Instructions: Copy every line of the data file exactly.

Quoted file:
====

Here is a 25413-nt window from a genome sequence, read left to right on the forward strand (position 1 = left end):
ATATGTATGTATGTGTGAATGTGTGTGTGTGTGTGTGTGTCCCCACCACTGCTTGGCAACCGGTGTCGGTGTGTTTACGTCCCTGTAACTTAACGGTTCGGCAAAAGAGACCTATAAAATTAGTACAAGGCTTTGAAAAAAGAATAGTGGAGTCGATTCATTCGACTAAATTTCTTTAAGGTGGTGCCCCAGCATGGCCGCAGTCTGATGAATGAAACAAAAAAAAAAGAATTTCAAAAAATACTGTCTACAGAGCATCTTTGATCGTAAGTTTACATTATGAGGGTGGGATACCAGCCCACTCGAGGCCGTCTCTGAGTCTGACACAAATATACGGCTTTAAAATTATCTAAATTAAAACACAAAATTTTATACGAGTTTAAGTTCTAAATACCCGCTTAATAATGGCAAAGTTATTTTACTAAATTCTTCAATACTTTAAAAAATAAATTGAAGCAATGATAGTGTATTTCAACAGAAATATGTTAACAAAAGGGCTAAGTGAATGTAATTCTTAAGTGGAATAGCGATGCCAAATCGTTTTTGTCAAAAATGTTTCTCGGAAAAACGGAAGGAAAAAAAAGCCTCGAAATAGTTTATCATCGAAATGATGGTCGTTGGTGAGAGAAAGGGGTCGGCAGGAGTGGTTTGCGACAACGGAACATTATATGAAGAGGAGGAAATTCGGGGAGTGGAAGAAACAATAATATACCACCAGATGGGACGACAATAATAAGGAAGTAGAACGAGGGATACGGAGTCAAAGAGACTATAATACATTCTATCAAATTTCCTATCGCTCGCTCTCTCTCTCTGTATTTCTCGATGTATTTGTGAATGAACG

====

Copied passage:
Here is a 25413-nt window from a genome sequence, read left to right on the forward strand (position 1 = left end):
ATATGTATGTATGTGTGAATGTGTGTGTGTGTGTGTGTGTCCCCACCACTGCTTGGCAACCGGTGTCGGTGTGTTTACGTCCCTGTAACTTAACGGTTCGGCAAAAGAGACCTATAAAATTAGTACAAGGCTTTGAAAAAAGAATAGTGGAGTCGATTCATTCGACTAAATTTCTTTAAGGTGGTGCCCCAGCATGGCCGCAGTCTGATGAATGAAACAAAAAAAAAAGAATTTCAAAAAATACTGTCTACAGAGCATCTTTGATCGTAAGTTTACATTATGAGGGTGGGATACCAGCCCACTCGAGGCCGTCTCTGAGTCTGACACAAATATACGGCTTTAAAATTATCTAAATTAAAACACAAAATTTTATACGAGTTTAAGTTCTAAATACCCGCTTAATAATGGCAAAGTTATTTTACTAAATTCTTCAATACTTTAAAAAATAAATTGAAGCAATGATAGTGTATTTCAACAGAAATATGTTAACAAAAGGGCTAAGTGAATGTAATTCTTAAGTGGAATAGCGATGCCAAATCGTTTTTGTCAAAAATGTTTCTCGGAAAAACGGAAGGAAAAAAAAGCCTCGAAATAGTTTATCATCGAAATGATGGTCGTTGGTGAGAGAAAGGGGTCGGCAGGAGTGGTTTGCGACAACGGAACATTATATGAAGAGGAGGAAATTCGGGGAGTGGAAGAAACAATAATATACCACCAGATGGGACGACAATAATAAGGAAGTAGAACGAGGGATACGGAGTCAAAGAGACTATAATACATTCTATCAAATTTCCTATCGCTCGCTCTCTCTCTCTGTATTTCTCGATGTATTTGTGAATGAACG